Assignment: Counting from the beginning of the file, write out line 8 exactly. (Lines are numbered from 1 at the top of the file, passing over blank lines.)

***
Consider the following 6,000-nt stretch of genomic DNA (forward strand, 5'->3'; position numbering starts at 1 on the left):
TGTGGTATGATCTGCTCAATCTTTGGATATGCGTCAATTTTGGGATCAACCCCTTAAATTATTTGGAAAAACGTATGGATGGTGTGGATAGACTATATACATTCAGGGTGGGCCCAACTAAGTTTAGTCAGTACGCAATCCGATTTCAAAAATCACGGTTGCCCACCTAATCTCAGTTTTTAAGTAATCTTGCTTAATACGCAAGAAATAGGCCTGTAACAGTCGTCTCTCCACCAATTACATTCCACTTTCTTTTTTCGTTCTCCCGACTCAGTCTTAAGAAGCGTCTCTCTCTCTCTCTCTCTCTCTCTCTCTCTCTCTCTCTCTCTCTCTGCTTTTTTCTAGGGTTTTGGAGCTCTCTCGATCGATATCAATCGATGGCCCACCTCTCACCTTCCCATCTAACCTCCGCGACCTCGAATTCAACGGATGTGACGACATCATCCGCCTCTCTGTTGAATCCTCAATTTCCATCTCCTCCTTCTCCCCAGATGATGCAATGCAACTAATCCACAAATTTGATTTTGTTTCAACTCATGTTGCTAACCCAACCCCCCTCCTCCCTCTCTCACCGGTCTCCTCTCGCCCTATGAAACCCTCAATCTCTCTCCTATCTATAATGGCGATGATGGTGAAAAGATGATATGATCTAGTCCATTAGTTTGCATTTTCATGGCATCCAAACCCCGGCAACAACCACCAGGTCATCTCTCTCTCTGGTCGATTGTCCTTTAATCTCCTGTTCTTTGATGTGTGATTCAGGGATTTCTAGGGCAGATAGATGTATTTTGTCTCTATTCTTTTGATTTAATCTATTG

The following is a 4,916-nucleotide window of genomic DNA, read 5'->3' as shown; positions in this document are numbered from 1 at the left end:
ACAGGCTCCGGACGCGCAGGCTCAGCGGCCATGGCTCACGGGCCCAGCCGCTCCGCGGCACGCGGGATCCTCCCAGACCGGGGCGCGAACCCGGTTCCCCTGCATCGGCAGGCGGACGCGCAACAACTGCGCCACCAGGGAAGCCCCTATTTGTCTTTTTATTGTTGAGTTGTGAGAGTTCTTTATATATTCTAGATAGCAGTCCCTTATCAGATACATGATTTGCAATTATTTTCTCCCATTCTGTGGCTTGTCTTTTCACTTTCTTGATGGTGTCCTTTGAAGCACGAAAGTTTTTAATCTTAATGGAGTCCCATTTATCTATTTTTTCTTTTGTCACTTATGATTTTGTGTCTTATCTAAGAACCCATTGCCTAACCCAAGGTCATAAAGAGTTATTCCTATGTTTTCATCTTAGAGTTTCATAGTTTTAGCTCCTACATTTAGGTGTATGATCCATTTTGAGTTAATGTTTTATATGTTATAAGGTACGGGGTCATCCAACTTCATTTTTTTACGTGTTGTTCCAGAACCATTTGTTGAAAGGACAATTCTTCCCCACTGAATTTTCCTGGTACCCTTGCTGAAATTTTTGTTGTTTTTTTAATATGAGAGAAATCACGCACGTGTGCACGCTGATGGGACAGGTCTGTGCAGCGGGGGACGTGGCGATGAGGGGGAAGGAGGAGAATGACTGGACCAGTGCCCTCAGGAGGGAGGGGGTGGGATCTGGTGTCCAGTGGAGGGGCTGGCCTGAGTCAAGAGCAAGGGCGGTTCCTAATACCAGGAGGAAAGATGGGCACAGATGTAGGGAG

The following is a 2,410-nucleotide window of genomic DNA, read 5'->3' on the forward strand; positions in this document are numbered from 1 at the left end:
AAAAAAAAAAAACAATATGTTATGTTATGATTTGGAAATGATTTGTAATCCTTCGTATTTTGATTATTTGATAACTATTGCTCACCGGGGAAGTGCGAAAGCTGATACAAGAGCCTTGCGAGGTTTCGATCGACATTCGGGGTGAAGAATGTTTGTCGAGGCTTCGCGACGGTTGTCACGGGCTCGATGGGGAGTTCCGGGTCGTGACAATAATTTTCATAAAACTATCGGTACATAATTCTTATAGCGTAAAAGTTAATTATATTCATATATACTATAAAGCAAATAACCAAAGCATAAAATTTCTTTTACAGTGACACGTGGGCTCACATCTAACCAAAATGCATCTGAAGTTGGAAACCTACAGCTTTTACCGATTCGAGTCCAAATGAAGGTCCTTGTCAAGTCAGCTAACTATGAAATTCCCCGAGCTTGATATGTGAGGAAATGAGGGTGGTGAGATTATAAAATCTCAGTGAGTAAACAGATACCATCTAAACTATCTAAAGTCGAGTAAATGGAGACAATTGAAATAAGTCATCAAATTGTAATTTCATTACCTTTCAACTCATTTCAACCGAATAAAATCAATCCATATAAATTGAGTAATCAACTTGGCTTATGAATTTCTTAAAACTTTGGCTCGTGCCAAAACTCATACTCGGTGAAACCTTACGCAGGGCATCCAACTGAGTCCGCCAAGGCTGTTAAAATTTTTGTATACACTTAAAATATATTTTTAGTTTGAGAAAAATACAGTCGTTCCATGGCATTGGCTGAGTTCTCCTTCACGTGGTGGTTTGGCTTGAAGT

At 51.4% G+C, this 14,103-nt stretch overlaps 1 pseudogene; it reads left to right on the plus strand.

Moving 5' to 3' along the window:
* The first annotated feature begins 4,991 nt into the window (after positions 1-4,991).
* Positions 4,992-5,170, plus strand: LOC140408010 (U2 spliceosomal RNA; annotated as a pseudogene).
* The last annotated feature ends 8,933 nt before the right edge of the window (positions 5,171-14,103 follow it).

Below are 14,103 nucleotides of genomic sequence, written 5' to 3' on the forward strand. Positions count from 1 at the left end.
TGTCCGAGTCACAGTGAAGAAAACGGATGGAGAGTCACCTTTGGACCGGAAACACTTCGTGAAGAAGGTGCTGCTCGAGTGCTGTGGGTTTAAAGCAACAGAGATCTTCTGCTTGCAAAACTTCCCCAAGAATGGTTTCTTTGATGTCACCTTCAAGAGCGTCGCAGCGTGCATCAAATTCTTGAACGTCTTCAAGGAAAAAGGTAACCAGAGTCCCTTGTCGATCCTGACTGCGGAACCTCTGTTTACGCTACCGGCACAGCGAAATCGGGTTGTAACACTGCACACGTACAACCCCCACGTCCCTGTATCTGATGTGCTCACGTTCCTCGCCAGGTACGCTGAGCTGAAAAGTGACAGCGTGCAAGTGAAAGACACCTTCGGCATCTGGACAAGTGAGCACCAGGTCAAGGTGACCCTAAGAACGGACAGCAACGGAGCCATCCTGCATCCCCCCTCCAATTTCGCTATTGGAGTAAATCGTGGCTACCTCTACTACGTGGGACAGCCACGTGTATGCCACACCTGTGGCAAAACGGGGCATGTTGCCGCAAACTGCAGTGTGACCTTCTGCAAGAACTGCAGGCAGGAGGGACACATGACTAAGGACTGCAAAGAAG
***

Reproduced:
Moving 5' to 3' along the window: